; This policy template has been written to optimise the IE web client
; with Internet Explorer due to a limitation in this browser and the
; number of connections to the web server as per recommendations from
; Oracle for IE to interact with JDE
; The IE changes are used to change the number of connections to the
; server which can help to improve the performance of the web client
; and rendering of the menus.
; The CSV MIME Type is used to fix an issue when opening CSV files in
; the web client (please see Oracle documentation for further details).
; This is a System Policy template and does not use the preferred
; Group Policy method
; Refer to Microsoft TechNet article Q323639 for further information.
; Therefore these registry settings are permanent.
; When viewed via a Group Policy Object Editor, you must enable the view for system
; policies, which will appear as red icons as oppose to the standard blue ones.
; Windows 2000 Active Directory Group Policies:
; Click on Administrative Templates
; Righ click
; View >
; Select Show Policies Only so that it removes the tick.
; Windows 2003 Active Directory Group Policies:
; Click on Administrative Templates
; Righ click
; View >
; Select Filtering...
; Deselect Only show policy settings that can be fully managed

; so that it removes the tick.
; Select OK
;Developed by: Sean Bradley
;Contact info: Contact via
;Date last modified: 07/07/2009
;version: 1.0
;This file is provided AS IS for informational purposes to help assist other
;administrators in maintaining a high degree of client manageability.
;Be sure to fully test this in a lab environment PRIOR to implementation.
;The author makes no guarantee or warranty. IE: Use at your own risk.

CATEGORY "JDE Web Client Policies"
KEYNAME "Software\Classes\MIME\Database\Content Type\application/csv"
EXPLAIN "Setting this policy fixes an issue when opening CSV files in the JDE web client."
VALUENAME "Extension"
VALUEON ".csv"

CATEGORY "JDE Web Client Policies"
POLICY "Increase Max Connections per Server"
KEYNAME "Software\Microsoft\Windows\CurrentVersion\Internet Settings"
EXPLAIN "Setting this policy changes the number of connections to the server which can help to improve the performance of the web client and rendering of the menus in the JDE Web Client. Note that existing Internet Explorer Maintenance Policy Objects can be used to permit HTTP 1.1 over proxy conenctions."
PART "Increase Max Connections values" CHECKBOX DEFCHECKED
VALUENAME "MaxConnectionsPerServer"
KEYNAME "Software\Microsoft\Windows\CurrentVersion\Internet Settings"
VALUENAME "MaxConnectionsPer1_0Server" VALUE NUMERIC 10
KEYNAME "Software\Microsoft\Windows\CurrentVersion\Internet Settings"
VALUENAME "MaxConnectionsPer1_0Server" VALUE NUMERIC 3

Monday, July 27, 2009

RSA Server IP Address Change

A gotcha discovered while changing the IP address of an RSA Authentication server.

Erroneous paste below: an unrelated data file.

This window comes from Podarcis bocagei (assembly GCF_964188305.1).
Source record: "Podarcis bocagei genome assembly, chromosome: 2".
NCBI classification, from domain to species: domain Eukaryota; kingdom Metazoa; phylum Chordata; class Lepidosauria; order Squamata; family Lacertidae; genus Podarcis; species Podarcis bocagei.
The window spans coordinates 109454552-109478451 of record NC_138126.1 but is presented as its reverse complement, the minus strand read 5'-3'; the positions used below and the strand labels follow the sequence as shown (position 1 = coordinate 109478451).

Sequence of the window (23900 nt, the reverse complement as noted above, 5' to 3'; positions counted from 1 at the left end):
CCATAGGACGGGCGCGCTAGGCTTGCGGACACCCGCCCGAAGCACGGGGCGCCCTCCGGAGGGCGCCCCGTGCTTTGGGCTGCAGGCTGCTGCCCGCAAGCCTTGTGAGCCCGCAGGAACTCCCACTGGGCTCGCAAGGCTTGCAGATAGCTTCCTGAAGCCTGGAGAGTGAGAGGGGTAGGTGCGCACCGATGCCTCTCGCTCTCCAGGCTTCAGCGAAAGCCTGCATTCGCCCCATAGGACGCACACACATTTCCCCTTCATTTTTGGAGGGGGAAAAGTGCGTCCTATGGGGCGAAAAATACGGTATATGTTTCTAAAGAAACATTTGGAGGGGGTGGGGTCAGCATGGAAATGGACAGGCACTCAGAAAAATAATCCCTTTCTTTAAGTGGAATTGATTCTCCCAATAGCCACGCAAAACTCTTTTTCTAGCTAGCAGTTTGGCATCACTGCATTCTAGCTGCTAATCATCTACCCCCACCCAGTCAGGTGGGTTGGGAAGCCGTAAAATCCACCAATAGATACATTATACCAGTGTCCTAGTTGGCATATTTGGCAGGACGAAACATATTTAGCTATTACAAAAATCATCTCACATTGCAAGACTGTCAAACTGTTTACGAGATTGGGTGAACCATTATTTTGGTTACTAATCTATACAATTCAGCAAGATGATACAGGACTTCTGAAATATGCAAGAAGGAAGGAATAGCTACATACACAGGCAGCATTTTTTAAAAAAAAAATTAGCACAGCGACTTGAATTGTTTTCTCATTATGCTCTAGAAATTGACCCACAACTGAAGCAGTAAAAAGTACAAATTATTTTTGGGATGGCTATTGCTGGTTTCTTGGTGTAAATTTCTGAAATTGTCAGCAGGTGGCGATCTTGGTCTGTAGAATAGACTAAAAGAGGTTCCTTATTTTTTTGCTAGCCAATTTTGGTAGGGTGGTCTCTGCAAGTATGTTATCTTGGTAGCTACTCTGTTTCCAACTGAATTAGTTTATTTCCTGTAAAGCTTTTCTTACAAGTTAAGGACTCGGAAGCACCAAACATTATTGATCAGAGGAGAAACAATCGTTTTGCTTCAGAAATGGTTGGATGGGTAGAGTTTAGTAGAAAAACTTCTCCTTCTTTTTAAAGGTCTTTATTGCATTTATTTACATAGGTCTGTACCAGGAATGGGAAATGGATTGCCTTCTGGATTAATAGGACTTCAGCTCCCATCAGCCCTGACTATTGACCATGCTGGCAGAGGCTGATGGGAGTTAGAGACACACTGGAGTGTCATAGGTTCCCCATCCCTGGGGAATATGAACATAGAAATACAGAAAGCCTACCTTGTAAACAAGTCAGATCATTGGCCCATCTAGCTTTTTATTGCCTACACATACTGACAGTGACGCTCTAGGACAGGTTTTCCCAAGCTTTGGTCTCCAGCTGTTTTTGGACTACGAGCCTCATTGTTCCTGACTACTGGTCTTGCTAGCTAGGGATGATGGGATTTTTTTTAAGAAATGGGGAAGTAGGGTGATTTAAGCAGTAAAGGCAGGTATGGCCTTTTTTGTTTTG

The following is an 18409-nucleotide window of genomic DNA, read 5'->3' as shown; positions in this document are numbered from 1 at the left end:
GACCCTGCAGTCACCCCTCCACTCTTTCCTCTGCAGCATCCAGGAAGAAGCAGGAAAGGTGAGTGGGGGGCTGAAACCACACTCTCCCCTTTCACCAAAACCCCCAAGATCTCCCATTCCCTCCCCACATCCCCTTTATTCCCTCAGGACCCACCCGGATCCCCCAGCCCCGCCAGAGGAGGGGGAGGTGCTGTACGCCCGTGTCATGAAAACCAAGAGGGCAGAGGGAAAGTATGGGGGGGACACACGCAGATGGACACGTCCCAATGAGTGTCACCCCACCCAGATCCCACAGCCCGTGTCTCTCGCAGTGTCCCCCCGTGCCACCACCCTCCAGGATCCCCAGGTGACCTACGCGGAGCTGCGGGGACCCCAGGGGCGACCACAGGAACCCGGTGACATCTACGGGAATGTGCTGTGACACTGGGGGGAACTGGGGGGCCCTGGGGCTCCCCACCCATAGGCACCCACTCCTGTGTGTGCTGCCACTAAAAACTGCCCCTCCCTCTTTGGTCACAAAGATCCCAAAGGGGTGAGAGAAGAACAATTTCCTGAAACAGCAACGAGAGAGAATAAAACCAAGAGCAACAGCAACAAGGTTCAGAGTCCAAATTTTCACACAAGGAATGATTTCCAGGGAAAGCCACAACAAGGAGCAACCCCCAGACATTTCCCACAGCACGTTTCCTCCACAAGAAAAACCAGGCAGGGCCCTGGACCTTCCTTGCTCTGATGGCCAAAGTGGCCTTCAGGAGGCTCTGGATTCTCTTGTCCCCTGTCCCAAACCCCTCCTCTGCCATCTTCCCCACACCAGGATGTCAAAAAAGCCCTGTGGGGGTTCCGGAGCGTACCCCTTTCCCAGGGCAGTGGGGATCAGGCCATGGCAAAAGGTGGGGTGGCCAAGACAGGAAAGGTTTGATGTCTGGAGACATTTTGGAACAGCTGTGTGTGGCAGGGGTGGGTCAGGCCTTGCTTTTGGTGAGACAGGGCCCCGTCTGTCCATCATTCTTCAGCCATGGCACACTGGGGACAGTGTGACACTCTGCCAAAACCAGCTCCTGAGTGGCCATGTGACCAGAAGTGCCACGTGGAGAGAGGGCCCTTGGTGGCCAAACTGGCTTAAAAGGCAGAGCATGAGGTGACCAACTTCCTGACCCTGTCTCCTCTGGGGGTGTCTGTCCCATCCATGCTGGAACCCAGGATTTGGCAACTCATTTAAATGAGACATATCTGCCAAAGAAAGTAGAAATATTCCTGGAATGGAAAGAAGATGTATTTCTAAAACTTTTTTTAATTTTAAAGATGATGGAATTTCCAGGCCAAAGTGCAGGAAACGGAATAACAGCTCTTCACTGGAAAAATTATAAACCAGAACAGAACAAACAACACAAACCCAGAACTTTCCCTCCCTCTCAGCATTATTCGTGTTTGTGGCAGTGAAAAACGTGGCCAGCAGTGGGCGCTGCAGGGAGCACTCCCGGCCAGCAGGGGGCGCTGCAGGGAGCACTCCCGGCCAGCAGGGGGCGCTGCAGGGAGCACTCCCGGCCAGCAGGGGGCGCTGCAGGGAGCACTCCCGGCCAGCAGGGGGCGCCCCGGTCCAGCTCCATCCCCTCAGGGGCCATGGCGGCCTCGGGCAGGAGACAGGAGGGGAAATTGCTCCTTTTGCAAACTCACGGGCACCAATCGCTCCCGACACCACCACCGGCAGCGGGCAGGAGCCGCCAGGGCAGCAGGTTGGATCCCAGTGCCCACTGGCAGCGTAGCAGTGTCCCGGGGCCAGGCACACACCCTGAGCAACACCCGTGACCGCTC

To change the address of the server, you need to use the rsautil command from the command line:

rsautil update-instance-node --old-host Current_IP_Address --new-host New_IP_Address --instance primary

Current_IP_Address is the current IP address of the instance, for example,
New_IP_Address is the new IP address of the instance, for example,

That's all well and good and is in the administrative guide. Of course, you'll need to reconfigure any devices that are pointing to the IP address of the server as well, such as an authentication agent on your Aventail or ASA.

However, you may see failed authentications and start noticing this in your logs:
Node secret mismatch. Cleared on agent but not on server.

In order to fix this, you'll have to get CLI access to your Aventail or ASA and delete the node secret files from the device. On an Aventail, these will be ststatus.12, securid ( delete them from /var/ace then restart the policy server using /etc/init.d/policyserver restart ). On the ASA it will be 192-168-111-123.sdi. Then connect to your RSA Security Console and manage the existing Authentication agents. You should then be able to select "Manage Node Secret" from the drop-down menu and clear the node secret. The secret will then be renegotiated on first use.


Tuesday, July 7, 2009

VMWare View Client Silent Installation

I've been having some trouble figuring out how to prevent VMWare View Client from rebooting a machine upon completion of a silent installation. The standard /norestart switch that you normally pass to msiexec simply results in an error.

In the end, I found two answers. One answer was to perform an administrative installation of the product. Then, you are able to call an installation using the msi file directly and use the normal msiexec command line parameters.

msiexec /qn /norestart /i "VMware View Client.msi" ADDLOCAL=Core DESKTOP_SHORTCUT=0 QUICKLAUNCH_SHORTCUT=0

The second, simpler answer was to pass the property REBOOT=ReallySuppress: